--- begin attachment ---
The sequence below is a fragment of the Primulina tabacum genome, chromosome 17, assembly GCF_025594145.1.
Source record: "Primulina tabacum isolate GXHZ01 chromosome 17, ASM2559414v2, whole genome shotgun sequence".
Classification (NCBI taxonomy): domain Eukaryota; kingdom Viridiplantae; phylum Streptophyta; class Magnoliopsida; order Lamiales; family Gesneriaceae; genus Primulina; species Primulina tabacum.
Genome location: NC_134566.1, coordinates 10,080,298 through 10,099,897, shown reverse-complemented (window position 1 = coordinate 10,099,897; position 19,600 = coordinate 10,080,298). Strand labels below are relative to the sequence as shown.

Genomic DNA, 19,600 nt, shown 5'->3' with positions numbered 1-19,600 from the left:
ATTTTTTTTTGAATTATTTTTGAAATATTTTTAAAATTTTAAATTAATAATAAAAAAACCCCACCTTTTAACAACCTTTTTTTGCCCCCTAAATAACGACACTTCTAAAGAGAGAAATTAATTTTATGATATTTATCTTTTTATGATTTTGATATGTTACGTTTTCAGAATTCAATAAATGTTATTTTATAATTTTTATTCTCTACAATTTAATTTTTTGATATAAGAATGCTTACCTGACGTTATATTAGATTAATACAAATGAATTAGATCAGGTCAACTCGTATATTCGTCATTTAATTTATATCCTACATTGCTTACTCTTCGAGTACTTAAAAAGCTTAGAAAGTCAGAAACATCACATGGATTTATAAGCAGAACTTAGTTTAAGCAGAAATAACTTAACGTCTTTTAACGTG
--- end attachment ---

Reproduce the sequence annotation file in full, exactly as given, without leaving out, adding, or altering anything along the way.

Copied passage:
The sequence below is a fragment of the Primulina tabacum genome, chromosome 17, assembly GCF_025594145.1.
Source record: "Primulina tabacum isolate GXHZ01 chromosome 17, ASM2559414v2, whole genome shotgun sequence".
Classification (NCBI taxonomy): domain Eukaryota; kingdom Viridiplantae; phylum Streptophyta; class Magnoliopsida; order Lamiales; family Gesneriaceae; genus Primulina; species Primulina tabacum.
Genome location: NC_134566.1, coordinates 10,080,298 through 10,099,897, shown reverse-complemented (window position 1 = coordinate 10,099,897; position 19,600 = coordinate 10,080,298). Strand labels below are relative to the sequence as shown.

Genomic DNA, 19,600 nt, shown 5'->3' with positions numbered 1-19,600 from the left:
ATTTTTTTTTGAATTATTTTTGAAATATTTTTAAAATTTTAAATTAATAATAAAAAAACCCCACCTTTTAACAACCTTTTTTTGCCCCCTAAATAACGACACTTCTAAAGAGAGAAATTAATTTTATGATATTTATCTTTTTATGATTTTGATATGTTACGTTTTCAGAATTCAATAAATGTTATTTTATAATTTTTATTCTCTACAATTTAATTTTTTGATATAAGAATGCTTACCTGACGTTATATTAGATTAATACAAATGAATTAGATCAGGTCAACTCGTATATTCGTCATTTAATTTATATCCTACATTGCTTACTCTTCGAGTACTTAAAAAGCTTAGAAAGTCAGAAACATCACATGGATTTATAAGCAGAACTTAGTTTAAGCAGAAATAACTTAACGTCTTTTAACGTG